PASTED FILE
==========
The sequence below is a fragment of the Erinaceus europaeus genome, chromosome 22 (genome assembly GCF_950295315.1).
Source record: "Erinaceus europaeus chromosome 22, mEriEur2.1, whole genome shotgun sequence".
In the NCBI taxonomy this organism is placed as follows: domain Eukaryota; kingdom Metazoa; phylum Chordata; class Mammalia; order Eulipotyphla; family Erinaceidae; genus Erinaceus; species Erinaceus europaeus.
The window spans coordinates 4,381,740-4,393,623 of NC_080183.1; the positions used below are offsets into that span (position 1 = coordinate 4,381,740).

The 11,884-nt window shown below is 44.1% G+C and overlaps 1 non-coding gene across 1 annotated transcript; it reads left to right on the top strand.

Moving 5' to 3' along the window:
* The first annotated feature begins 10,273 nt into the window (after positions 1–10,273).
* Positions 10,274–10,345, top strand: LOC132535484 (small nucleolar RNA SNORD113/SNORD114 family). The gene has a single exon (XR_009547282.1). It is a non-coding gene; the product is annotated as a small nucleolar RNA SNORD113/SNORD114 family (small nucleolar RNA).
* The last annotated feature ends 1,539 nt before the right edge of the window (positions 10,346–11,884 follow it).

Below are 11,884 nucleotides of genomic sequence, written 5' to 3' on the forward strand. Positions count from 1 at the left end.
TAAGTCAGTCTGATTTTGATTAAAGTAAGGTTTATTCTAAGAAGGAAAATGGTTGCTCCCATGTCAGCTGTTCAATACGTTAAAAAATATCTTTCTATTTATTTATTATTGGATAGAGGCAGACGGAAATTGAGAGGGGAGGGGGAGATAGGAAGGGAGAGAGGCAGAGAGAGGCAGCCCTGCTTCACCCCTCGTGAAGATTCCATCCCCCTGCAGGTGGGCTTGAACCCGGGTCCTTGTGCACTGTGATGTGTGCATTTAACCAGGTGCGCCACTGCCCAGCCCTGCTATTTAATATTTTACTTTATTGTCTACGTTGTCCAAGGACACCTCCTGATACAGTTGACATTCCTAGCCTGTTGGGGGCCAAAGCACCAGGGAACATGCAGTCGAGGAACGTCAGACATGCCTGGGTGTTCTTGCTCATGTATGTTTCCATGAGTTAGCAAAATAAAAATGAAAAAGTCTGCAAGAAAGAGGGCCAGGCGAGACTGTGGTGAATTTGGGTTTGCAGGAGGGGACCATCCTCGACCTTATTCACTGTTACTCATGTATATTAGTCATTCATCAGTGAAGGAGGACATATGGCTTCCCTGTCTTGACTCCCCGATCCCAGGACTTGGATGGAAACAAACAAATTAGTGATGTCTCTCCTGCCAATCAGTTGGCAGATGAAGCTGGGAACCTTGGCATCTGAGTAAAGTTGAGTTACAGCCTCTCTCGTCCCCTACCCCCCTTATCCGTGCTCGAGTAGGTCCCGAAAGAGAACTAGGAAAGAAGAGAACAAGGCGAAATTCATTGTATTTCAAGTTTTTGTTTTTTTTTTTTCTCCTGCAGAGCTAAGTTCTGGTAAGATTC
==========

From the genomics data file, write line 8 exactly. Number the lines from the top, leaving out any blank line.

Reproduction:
* Positions 10,274–10,345, top strand: LOC132535484 (small nucleolar RNA SNORD113/SNORD114 family). The gene has a single exon (XR_009547282.1). It is a non-coding gene; the product is annotated as a small nucleolar RNA SNORD113/SNORD114 family (small nucleolar RNA).